Figure 7. Induction of FAS L secretion by MIS416 stimulated NK/NKT cells. Human NK and NKT cells were purified from whole blood to 99% and cultured for 24 hours with no stimulus, known NK/NKT activating agents IL-2 (500 U/mL) and IL-12 (50 ng/mL), or with MIS416 (20, 10, 5, and 1 Âµg/mL). Cell-free supernatants were assayed for FAS L content using flow cytometric bead array technology.
Figure 8. MIS416 activates PBMC NK granule and FAS L cytotoxicity. MIS416-activated PBMC were cultured with MIS416 at 20 and 5 Âµg/ml. Known NK cell-activating agents, IL-2 (500 U/ml), IL-12 (50 ng/mL), and TLR3 ligand, poly I:C (50 Âµg/ml) served as assay positive controls. Following a 46-hour culture, activated PBMCs were then washed into fresh medium and tested for cytotoxicity against fluorescently labelled tumor target cells at an effector:target ratio of 100:1. Tumor cell killing was determined after four hours by flow cytometric determination of viability dye uptake live/dead discrimination of gated, fluorescent tumor targets. It can be seen that MIS416 microparticle enhances human PBMC spontaneous killing activity against NK sensitive K562 (erythroleukemia) and DU-145 (prostate), as well as FAS L sensitive Daudi (Burkitt lymphoma) and T47D (breast) tumor cell targets.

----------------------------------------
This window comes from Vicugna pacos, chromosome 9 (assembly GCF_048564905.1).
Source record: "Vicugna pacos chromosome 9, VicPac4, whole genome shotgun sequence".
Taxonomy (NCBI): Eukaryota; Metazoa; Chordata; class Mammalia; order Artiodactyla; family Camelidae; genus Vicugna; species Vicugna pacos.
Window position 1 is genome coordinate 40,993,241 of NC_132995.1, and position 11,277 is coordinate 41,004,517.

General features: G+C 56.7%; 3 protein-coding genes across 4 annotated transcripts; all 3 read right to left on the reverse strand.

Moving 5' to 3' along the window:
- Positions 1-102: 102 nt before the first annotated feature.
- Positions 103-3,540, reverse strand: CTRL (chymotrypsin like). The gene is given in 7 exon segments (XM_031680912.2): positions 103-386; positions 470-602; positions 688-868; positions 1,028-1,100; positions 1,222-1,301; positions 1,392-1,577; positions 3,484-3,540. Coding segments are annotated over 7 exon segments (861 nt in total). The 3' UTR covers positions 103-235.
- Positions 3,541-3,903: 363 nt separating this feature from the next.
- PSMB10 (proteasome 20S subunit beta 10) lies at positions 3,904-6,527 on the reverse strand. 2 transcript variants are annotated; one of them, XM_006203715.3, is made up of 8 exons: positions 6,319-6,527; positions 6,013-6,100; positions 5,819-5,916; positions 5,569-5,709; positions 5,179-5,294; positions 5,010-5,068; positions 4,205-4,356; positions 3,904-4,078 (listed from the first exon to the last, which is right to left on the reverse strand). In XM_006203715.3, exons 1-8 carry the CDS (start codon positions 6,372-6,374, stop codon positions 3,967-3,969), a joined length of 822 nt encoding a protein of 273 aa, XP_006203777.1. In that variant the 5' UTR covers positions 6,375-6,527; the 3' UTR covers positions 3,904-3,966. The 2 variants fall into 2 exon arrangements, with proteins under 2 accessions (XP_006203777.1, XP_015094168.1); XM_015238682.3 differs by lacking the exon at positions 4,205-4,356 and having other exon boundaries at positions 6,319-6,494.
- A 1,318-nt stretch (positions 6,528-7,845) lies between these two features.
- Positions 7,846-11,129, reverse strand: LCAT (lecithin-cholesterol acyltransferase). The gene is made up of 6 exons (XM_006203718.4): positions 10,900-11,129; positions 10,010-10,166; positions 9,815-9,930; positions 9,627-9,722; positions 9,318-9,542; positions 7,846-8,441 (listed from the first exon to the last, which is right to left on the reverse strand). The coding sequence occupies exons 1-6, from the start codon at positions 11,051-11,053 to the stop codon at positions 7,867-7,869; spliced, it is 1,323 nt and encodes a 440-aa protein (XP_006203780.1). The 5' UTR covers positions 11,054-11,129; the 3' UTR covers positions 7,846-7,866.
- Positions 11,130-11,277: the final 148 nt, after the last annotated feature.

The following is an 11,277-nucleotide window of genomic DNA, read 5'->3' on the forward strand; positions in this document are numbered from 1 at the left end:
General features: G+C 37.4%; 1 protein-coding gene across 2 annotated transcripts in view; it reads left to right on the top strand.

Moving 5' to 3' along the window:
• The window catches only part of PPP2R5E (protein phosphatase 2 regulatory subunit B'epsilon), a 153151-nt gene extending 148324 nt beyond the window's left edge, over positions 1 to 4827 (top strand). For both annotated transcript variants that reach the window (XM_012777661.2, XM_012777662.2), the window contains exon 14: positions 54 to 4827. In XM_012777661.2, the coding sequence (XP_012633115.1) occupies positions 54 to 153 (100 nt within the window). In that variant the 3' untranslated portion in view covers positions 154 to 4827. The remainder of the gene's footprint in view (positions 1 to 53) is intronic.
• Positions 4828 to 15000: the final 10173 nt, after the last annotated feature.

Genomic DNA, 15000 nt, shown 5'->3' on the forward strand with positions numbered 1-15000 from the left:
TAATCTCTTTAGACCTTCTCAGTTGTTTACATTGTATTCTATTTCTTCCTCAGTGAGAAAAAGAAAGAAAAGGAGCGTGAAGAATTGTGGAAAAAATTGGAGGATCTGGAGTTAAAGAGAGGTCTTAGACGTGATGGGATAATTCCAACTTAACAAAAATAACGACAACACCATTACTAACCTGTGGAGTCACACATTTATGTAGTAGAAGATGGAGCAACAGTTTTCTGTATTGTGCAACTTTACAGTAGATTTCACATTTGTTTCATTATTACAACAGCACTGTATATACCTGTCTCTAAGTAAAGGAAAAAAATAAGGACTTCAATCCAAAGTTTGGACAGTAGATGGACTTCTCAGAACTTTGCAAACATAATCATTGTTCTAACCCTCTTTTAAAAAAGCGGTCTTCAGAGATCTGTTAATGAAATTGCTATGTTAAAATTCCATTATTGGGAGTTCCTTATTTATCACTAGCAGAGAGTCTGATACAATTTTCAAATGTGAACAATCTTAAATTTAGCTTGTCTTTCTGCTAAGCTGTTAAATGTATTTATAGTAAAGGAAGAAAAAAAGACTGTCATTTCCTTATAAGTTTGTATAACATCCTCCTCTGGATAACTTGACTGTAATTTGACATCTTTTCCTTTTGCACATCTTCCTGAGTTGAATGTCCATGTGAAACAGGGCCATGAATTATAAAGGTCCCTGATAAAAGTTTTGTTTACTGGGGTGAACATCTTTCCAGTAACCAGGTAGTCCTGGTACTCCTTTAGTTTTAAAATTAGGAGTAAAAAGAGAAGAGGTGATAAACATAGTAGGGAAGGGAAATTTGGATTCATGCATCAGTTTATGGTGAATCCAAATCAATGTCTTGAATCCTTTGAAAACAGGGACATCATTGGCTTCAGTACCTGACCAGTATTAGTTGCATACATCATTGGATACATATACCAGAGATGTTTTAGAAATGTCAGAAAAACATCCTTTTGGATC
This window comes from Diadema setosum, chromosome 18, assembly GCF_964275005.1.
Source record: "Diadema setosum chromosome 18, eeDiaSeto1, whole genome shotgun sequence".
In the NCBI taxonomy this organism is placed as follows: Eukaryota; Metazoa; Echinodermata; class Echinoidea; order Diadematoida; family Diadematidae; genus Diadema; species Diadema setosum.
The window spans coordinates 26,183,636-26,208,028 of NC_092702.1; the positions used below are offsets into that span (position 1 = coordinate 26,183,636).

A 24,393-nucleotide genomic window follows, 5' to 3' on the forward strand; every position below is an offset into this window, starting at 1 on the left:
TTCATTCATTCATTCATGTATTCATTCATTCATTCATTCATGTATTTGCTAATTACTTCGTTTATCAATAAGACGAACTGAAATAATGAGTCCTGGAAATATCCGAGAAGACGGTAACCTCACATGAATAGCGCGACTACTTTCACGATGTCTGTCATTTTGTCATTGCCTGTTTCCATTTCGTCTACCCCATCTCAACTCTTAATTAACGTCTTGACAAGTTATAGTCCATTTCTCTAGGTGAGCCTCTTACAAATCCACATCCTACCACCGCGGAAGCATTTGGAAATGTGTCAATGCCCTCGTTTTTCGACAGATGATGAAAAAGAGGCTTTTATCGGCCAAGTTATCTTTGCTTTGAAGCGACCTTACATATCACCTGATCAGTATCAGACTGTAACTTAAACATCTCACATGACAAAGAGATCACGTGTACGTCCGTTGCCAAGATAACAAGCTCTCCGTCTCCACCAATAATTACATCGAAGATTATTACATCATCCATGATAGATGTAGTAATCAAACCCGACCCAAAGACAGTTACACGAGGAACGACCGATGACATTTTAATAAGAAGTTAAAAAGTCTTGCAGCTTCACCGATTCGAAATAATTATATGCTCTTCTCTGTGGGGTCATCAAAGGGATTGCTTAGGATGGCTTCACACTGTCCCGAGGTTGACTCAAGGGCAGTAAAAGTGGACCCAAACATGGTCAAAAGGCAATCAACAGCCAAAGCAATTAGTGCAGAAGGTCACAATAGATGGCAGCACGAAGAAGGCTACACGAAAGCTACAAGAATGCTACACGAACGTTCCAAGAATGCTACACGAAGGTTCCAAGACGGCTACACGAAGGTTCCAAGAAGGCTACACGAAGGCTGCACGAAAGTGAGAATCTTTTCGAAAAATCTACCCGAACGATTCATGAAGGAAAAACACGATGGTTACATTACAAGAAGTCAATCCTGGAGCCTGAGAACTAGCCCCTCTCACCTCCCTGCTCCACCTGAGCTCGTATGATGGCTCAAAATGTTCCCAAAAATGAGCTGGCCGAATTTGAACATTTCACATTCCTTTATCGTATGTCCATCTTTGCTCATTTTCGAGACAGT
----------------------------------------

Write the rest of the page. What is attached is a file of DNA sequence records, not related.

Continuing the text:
The molecular and cellular basis for adjuvancy and immune-boosting therapeutics is overlapping. There is accelerating interest in the use of nonspecific immunostimulants or adjuvants as a means of enhancing or inducing nonspecific immunity, which is a key to successful therapeutic vaccine development. The rationale behind this approach exploits several aspects associated with the innate immune system such as its rapid activation, the diverse activated array of broad-spectrum innate defenses are less likely to suffer the development of resistance, and the coherent activation of innate immune responses promotes normal activation of adaptive immune responses, which prevents or limits recurrent or progressive infections. The potential of the innate immune system as a therapeutic target has been demonstrated in several infectious and cancer models using TLR based and nonTLR-based approaches of selectively boosting the innate antiviral and antibacterial immune responses1 . As such, incorporation of this activity into vaccine designs is highly desirable from a therapeutic vaccine standpoint, and MIS416 is well placed to fulfill this role.
Gill A. Webster, PhD, is chief scientific officer and Frank B. Gelder, PhD, is founding scientist at Virionyx Corporation Ltd., Auckland, New Zealand, +64 (9) 6362500, firstname.lastname@example.org
1. Brown KL, Cosseau C, Gardy JL, Hancock REW. Complexities of Targeting Innate Immunity to Treat Infection. Trends in Immun. 2007;28:6.